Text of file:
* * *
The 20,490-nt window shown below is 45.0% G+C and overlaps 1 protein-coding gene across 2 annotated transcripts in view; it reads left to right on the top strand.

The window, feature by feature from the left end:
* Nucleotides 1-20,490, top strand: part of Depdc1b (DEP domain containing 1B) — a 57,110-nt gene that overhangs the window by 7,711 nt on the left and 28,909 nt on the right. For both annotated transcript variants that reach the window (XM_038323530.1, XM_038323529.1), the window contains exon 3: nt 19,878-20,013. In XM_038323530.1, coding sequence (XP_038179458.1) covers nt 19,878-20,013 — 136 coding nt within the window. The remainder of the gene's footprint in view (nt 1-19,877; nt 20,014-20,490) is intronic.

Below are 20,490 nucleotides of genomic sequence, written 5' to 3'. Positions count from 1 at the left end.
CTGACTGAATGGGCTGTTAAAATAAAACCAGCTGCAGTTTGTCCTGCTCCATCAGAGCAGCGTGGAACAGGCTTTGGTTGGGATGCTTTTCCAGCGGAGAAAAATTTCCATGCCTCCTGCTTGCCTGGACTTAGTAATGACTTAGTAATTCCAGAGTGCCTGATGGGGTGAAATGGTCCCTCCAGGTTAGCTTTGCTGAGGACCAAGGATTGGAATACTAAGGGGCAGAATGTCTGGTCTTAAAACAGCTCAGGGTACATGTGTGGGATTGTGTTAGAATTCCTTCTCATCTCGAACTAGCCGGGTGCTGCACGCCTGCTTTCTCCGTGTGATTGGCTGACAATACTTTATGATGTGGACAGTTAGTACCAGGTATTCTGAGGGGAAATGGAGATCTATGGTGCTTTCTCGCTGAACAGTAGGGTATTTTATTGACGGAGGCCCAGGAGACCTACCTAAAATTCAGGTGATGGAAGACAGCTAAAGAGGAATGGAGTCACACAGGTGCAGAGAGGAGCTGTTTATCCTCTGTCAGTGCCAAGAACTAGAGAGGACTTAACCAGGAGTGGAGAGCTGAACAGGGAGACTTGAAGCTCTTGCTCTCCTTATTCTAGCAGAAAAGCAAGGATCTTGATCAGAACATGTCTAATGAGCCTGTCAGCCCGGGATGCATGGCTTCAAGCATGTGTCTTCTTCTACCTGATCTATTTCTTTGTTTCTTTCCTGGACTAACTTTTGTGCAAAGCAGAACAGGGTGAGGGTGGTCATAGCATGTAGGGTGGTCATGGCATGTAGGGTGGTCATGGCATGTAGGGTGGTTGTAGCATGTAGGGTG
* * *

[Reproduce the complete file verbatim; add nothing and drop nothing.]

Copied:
The 20,490-nt window shown below is 45.0% G+C and overlaps 1 protein-coding gene across 2 annotated transcripts in view; it reads left to right on the top strand.

The window, feature by feature from the left end:
* Nucleotides 1-20,490, top strand: part of Depdc1b (DEP domain containing 1B) — a 57,110-nt gene that overhangs the window by 7,711 nt on the left and 28,909 nt on the right. For both annotated transcript variants that reach the window (XM_038323530.1, XM_038323529.1), the window contains exon 3: nt 19,878-20,013. In XM_038323530.1, coding sequence (XP_038179458.1) covers nt 19,878-20,013 — 136 coding nt within the window. The remainder of the gene's footprint in view (nt 1-19,877; nt 20,014-20,490) is intronic.

Below are 20,490 nucleotides of genomic sequence, written 5' to 3'. Positions count from 1 at the left end.
CTGACTGAATGGGCTGTTAAAATAAAACCAGCTGCAGTTTGTCCTGCTCCATCAGAGCAGCGTGGAACAGGCTTTGGTTGGGATGCTTTTCCAGCGGAGAAAAATTTCCATGCCTCCTGCTTGCCTGGACTTAGTAATGACTTAGTAATTCCAGAGTGCCTGATGGGGTGAAATGGTCCCTCCAGGTTAGCTTTGCTGAGGACCAAGGATTGGAATACTAAGGGGCAGAATGTCTGGTCTTAAAACAGCTCAGGGTACATGTGTGGGATTGTGTTAGAATTCCTTCTCATCTCGAACTAGCCGGGTGCTGCACGCCTGCTTTCTCCGTGTGATTGGCTGACAATACTTTATGATGTGGACAGTTAGTACCAGGTATTCTGAGGGGAAATGGAGATCTATGGTGCTTTCTCGCTGAACAGTAGGGTATTTTATTGACGGAGGCCCAGGAGACCTACCTAAAATTCAGGTGATGGAAGACAGCTAAAGAGGAATGGAGTCACACAGGTGCAGAGAGGAGCTGTTTATCCTCTGTCAGTGCCAAGAACTAGAGAGGACTTAACCAGGAGTGGAGAGCTGAACAGGGAGACTTGAAGCTCTTGCTCTCCTTATTCTAGCAGAAAAGCAAGGATCTTGATCAGAACATGTCTAATGAGCCTGTCAGCCCGGGATGCATGGCTTCAAGCATGTGTCTTCTTCTACCTGATCTATTTCTTTGTTTCTTTCCTGGACTAACTTTTGTGCAAAGCAGAACAGGGTGAGGGTGGTCATAGCATGTAGGGTGGTCATGGCATGTAGGGTGGTCATGGCATGTAGGGTGGTTGTAGCATGTAGGGTG